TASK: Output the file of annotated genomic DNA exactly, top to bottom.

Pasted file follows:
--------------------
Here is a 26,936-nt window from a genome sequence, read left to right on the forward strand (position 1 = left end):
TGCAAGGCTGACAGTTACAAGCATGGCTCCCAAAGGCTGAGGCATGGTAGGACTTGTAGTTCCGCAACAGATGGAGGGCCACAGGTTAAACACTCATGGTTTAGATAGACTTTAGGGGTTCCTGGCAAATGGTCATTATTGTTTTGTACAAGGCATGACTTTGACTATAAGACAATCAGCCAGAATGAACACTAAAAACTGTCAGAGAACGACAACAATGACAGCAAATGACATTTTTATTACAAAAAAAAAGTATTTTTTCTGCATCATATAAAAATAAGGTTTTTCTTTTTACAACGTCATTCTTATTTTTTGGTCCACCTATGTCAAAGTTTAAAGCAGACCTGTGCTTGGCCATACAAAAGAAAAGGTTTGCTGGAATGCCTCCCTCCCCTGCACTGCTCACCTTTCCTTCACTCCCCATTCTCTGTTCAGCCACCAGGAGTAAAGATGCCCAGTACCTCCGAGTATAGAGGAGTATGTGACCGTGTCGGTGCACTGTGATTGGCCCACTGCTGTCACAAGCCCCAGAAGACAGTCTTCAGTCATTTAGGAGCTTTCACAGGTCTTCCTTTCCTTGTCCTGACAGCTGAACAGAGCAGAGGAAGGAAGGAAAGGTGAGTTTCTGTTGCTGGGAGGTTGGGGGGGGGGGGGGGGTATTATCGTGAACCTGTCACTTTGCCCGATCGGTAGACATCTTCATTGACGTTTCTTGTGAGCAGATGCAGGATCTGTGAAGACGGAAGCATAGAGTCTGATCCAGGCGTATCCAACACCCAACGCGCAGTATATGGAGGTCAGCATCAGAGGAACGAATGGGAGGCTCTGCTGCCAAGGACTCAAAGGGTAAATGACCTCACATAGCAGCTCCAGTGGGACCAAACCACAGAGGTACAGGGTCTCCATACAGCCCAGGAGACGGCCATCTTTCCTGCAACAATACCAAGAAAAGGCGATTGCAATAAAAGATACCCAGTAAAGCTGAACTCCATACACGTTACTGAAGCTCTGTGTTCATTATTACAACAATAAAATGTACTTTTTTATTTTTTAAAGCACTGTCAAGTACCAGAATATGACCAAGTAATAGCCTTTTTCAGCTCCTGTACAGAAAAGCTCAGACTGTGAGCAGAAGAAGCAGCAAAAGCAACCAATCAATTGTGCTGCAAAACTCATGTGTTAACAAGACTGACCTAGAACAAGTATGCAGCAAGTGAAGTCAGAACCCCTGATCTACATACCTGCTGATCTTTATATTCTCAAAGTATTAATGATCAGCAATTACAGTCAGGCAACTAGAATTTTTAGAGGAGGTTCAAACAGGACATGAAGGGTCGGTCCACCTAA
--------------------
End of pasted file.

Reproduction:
Here is a 26,936-nt window from a genome sequence, read left to right on the forward strand (position 1 = left end):
TGCAAGGCTGACAGTTACAAGCATGGCTCCCAAAGGCTGAGGCATGGTAGGACTTGTAGTTCCGCAACAGATGGAGGGCCACAGGTTAAACACTCATGGTTTAGATAGACTTTAGGGGTTCCTGGCAAATGGTCATTATTGTTTTGTACAAGGCATGACTTTGACTATAAGACAATCAGCCAGAATGAACACTAAAAACTGTCAGAGAACGACAACAATGACAGCAAATGACATTTTTATTACAAAAAAAAAGTATTTTTTCTGCATCATATAAAAATAAGGTTTTTCTTTTTACAACGTCATTCTTATTTTTTGGTCCACCTATGTCAAAGTTTAAAGCAGACCTGTGCTTGGCCATACAAAAGAAAAGGTTTGCTGGAATGCCTCCCTCCCCTGCACTGCTCACCTTTCCTTCACTCCCCATTCTCTGTTCAGCCACCAGGAGTAAAGATGCCCAGTACCTCCGAGTATAGAGGAGTATGTGACCGTGTCGGTGCACTGTGATTGGCCCACTGCTGTCACAAGCCCCAGAAGACAGTCTTCAGTCATTTAGGAGCTTTCACAGGTCTTCCTTTCCTTGTCCTGACAGCTGAACAGAGCAGAGGAAGGAAGGAAAGGTGAGTTTCTGTTGCTGGGAGGTTGGGGGGGGGGGGGGGGTATTATCGTGAACCTGTCACTTTGCCCGATCGGTAGACATCTTCATTGACGTTTCTTGTGAGCAGATGCAGGATCTGTGAAGACGGAAGCATAGAGTCTGATCCAGGCGTATCCAACACCCAACGCGCAGTATATGGAGGTCAGCATCAGAGGAACGAATGGGAGGCTCTGCTGCCAAGGACTCAAAGGGTAAATGACCTCACATAGCAGCTCCAGTGGGACCAAACCACAGAGGTACAGGGTCTCCATACAGCCCAGGAGACGGCCATCTTTCCTGCAACAATACCAAGAAAAGGCGATTGCAATAAAAGATACCCAGTAAAGCTGAACTCCATACACGTTACTGAAGCTCTGTGTTCATTATTACAACAATAAAATGTACTTTTTTATTTTTTAAAGCACTGTCAAGTACCAGAATATGACCAAGTAATAGCCTTTTTCAGCTCCTGTACAGAAAAGCTCAGACTGTGAGCAGAAGAAGCAGCAAAAGCAACCAATCAATTGTGCTGCAAAACTCATGTGTTAACAAGACTGACCTAGAACAAGTATGCAGCAAGTGAAGTCAGAACCCCTGATCTACATACCTGCTGATCTTTATATTCTCAAAGTATTAATGATCAGCAATTACAGTCAGGCAACTAGAATTTTTAGAGGAGGTTCAAACAGGACATGAAGGGTCGGTCCACCTAA